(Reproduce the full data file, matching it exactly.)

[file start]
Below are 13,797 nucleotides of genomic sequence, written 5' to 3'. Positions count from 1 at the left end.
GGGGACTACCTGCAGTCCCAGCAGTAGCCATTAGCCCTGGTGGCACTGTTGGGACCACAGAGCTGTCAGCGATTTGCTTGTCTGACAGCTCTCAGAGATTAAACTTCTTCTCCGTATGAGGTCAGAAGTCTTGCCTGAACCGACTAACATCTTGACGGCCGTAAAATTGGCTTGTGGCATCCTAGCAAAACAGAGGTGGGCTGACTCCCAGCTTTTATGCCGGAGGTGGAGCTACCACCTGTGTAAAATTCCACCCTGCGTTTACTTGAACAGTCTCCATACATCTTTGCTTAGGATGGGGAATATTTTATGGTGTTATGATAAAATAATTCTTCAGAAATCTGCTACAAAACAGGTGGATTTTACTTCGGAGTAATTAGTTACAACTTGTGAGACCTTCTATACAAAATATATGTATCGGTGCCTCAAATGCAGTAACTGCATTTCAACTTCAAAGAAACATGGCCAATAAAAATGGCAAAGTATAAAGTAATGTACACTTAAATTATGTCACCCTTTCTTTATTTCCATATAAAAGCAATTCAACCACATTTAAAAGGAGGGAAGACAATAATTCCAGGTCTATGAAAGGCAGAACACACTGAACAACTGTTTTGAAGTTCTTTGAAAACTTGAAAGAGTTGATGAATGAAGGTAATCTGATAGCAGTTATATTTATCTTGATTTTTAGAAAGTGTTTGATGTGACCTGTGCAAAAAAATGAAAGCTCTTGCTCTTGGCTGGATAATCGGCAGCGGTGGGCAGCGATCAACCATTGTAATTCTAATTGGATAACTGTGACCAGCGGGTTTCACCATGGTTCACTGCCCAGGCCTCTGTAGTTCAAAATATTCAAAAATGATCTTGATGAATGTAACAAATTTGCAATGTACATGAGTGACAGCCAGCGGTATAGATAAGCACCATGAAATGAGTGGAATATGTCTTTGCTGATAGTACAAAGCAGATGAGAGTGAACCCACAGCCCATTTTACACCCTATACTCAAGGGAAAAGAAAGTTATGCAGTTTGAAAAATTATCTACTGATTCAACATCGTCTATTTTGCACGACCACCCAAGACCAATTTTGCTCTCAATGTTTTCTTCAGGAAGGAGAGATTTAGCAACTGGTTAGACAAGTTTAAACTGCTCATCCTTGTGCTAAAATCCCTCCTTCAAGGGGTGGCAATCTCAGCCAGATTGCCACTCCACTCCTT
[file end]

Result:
Below are 13,797 nucleotides of genomic sequence, written 5' to 3'. Positions count from 1 at the left end.
GGGGACTACCTGCAGTCCCAGCAGTAGCCATTAGCCCTGGTGGCACTGTTGGGACCACAGAGCTGTCAGCGATTTGCTTGTCTGACAGCTCTCAGAGATTAAACTTCTTCTCCGTATGAGGTCAGAAGTCTTGCCTGAACCGACTAACATCTTGACGGCCGTAAAATTGGCTTGTGGCATCCTAGCAAAACAGAGGTGGGCTGACTCCCAGCTTTTATGCCGGAGGTGGAGCTACCACCTGTGTAAAATTCCACCCTGCGTTTACTTGAACAGTCTCCATACATCTTTGCTTAGGATGGGGAATATTTTATGGTGTTATGATAAAATAATTCTTCAGAAATCTGCTACAAAACAGGTGGATTTTACTTCGGAGTAATTAGTTACAACTTGTGAGACCTTCTATACAAAATATATGTATCGGTGCCTCAAATGCAGTAACTGCATTTCAACTTCAAAGAAACATGGCCAATAAAAATGGCAAAGTATAAAGTAATGTACACTTAAATTATGTCACCCTTTCTTTATTTCCATATAAAAGCAATTCAACCACATTTAAAAGGAGGGAAGACAATAATTCCAGGTCTATGAAAGGCAGAACACACTGAACAACTGTTTTGAAGTTCTTTGAAAACTTGAAAGAGTTGATGAATGAAGGTAATCTGATAGCAGTTATATTTATCTTGATTTTTAGAAAGTGTTTGATGTGACCTGTGCAAAAAAATGAAAGCTCTTGCTCTTGGCTGGATAATCGGCAGCGGTGGGCAGCGATCAACCATTGTAATTCTAATTGGATAACTGTGACCAGCGGGTTTCACCATGGTTCACTGCCCAGGCCTCTGTAGTTCAAAATATTCAAAAATGATCTTGATGAATGTAACAAATTTGCAATGTACATGAGTGACAGCCAGCGGTATAGATAAGCACCATGAAATGAGTGGAATATGTCTTTGCTGATAGTACAAAGCAGATGAGAGTGAACCCACAGCCCATTTTACACCCTATACTCAAGGGAAAAGAAAGTTATGCAGTTTGAAAAATTATCTACTGATTCAACATCGTCTATTTTGCACGACCACCCAAGACCAATTTTGCTCTCAATGTTTTCTTCAGGAAGGAGAGATTTAGCAACTGGTTAGACAAGTTTAAACTGCTCATCCTTGTGCTAAAATCCCTCCTTCAAGGGGTGGCAATCTCAGCCAGATTGCCACTCCACTCCTT